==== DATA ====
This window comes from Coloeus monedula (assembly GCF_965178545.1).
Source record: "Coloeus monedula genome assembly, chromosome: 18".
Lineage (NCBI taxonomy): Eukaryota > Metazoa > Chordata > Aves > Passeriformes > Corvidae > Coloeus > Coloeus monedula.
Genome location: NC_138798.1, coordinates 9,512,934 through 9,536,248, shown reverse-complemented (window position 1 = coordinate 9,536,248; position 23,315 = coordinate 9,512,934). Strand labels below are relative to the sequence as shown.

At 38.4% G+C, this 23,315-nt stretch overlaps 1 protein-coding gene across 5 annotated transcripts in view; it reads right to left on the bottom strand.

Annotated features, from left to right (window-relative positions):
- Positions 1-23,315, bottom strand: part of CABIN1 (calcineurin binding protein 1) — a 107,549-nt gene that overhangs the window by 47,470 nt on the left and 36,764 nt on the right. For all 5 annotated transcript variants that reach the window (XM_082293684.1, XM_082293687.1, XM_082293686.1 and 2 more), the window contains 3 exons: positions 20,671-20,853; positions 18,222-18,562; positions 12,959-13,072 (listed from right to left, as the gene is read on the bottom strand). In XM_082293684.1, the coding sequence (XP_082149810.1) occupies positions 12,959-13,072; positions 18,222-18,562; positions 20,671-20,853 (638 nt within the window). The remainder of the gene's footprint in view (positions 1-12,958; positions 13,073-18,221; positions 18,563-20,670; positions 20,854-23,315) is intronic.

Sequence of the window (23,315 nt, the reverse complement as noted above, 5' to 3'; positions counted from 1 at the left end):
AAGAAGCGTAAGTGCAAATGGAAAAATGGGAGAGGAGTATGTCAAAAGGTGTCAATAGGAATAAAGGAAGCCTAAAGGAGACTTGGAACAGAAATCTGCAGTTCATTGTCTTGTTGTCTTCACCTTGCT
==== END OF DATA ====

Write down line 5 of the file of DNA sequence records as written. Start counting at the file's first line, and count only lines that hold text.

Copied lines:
At 38.4% G+C, this 23,315-nt stretch overlaps 1 protein-coding gene across 5 annotated transcripts in view; it reads right to left on the bottom strand.